* Most cases of rabies in the US are reported in wild animals. Bats, accounting for 26.4% of cases, are second only to raccoons (34.9%). And if you need an additional reason to avoid skunks, you might note that they’re in third place (23.2%).

† About 2-3 deaths per year in the past decade. So your chance of dying from rabies in this country is about 0.009% of your chance of dying in a car acciden
t (26,689 deaths in 2008, not including cyclists and pedestrians).

‡ A 2008 Scientific American article notes lingering problems as being slower speech and a list to one side while walking. However, the girl was studying Biology in college by this time, so it’s safe to say she was doing pretty well cognitively.

§ In 2009 a 17-year-old Texas girl recovered from a series of neurological episodes possibly caused by the rabies virus. Though admitted to hospitals on multiple o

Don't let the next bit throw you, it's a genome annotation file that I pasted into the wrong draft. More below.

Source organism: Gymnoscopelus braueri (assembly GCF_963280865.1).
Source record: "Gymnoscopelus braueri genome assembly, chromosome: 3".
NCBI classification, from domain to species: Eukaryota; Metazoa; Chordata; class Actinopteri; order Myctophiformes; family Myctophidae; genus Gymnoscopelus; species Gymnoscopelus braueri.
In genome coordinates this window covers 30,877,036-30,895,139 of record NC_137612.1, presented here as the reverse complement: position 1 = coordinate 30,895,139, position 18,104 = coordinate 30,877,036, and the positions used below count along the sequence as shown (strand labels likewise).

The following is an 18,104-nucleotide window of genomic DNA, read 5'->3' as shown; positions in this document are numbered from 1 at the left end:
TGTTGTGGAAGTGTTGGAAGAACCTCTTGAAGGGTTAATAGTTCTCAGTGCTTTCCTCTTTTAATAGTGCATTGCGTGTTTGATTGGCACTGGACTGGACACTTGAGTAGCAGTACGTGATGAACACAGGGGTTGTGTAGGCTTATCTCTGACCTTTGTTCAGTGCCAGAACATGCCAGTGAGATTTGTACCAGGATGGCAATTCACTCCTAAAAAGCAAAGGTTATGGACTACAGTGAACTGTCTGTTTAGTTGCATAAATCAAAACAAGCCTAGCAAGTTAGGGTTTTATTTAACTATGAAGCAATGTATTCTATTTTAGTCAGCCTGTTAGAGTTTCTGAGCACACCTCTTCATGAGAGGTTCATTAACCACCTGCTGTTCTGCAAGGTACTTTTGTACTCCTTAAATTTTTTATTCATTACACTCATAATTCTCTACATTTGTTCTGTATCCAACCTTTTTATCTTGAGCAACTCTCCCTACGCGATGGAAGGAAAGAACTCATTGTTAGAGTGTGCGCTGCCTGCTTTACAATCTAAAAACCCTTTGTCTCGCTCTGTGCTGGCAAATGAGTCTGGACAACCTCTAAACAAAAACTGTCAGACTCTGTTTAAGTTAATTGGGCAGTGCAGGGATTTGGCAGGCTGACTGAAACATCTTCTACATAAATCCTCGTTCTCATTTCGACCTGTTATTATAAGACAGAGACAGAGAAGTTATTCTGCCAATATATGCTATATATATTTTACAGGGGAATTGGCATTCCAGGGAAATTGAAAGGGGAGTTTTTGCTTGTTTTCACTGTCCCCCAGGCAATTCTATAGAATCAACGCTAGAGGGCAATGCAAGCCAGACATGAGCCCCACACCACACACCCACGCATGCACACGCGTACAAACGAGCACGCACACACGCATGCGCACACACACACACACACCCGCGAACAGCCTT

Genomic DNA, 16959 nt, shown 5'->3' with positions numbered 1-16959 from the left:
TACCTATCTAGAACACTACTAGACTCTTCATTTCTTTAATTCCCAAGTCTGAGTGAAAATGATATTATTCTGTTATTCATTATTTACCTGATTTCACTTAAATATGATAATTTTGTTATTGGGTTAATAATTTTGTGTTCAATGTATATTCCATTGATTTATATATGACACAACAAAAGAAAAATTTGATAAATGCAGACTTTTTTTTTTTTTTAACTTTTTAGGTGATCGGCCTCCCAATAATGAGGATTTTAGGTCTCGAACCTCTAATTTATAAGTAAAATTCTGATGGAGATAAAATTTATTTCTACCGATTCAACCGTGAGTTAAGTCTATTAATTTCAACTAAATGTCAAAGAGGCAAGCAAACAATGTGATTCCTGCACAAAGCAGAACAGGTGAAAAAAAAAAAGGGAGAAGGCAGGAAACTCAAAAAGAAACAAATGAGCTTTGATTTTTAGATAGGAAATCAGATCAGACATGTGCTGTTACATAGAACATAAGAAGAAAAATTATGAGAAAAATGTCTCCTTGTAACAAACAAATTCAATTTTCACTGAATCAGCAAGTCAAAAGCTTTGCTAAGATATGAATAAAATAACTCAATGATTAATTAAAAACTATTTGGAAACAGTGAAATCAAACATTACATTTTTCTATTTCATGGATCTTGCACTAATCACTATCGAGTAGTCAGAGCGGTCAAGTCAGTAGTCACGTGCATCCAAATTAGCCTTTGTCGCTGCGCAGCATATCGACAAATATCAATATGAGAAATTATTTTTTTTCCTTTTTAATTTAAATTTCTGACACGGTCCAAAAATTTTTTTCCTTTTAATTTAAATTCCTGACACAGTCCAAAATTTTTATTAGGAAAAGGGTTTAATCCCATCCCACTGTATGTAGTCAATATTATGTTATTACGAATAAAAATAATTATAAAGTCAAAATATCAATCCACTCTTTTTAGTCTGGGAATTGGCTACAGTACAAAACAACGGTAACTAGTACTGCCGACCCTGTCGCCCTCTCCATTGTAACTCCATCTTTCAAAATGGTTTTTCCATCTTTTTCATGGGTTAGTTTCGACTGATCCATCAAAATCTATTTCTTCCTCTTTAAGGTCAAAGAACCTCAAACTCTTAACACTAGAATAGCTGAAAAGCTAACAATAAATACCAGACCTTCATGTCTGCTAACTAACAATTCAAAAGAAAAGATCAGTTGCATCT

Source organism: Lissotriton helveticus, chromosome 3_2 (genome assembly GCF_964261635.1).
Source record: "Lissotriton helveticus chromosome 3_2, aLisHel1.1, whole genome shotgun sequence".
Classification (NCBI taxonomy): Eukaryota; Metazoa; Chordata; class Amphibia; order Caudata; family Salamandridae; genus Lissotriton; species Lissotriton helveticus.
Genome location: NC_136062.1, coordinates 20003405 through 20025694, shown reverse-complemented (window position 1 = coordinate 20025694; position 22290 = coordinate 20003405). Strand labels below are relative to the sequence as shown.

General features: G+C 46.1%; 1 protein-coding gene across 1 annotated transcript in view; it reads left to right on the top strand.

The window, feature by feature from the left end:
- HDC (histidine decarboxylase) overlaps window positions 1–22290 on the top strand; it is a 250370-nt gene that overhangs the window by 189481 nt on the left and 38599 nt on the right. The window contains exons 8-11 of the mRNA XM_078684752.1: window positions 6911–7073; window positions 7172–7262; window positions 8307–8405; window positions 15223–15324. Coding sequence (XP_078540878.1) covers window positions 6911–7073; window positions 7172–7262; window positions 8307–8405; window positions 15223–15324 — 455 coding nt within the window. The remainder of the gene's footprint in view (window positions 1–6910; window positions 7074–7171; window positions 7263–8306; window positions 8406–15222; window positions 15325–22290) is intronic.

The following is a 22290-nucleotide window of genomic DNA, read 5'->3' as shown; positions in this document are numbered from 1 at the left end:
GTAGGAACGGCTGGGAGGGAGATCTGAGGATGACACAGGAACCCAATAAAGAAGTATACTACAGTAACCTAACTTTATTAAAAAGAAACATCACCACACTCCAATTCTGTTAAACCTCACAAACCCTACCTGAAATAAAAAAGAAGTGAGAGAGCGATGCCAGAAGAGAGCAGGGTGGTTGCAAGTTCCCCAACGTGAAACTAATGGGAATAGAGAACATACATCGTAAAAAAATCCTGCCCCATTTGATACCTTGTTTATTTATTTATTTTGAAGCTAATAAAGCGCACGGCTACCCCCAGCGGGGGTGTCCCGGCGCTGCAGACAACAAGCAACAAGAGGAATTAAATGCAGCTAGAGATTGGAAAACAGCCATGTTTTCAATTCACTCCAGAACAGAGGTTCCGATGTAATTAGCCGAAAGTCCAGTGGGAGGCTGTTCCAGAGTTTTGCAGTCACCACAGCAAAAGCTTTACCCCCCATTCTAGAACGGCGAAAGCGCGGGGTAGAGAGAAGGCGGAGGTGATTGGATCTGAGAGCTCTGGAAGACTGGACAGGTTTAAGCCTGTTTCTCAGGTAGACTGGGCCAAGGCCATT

ccasions, she never required intensive care. The doubts about whether she was actually infected with rabies arise from an absence of some of the classic symptoms, such as hydrophobia and malfunctioning of the autonomic nervous system (the part that controls heart rate and breathing and such). Additionally, rabies virus-neutralizing antibodies were only detected after she had already received a dose of rabies vaccine and HRIG. However, no other possible cause for her symptoms was found and she did have a run in with bats about 2 months prior to her illness.

Who told you this?

Center for Disease Control website:

World Health Organization website:

Willoughby R.E. et al. 2005. “Survival after Treatment of Rabies with Induction of Coma.” New England Journal of Medicine 352: 2508-2514.

Srinivason, A. et al. 2005. “Transmission of Rabies Virus from an Organ Donor to Four Transplant Recipients.” New England Journal of Medicine 352: 1103-1111.

“Presumptive Abortive Human Rabies.” 2010. Morbidity and Mortality Weekly Report 59: 185-190.

Lite, J. “Medical Mystery: Only One Person Has Survived Rabies without Vaccine--But How?” Scientific American. October 8, 2008.

Reynolds, G. “Will Any Organ Do?” New York Times Magazine. July 10, 2005.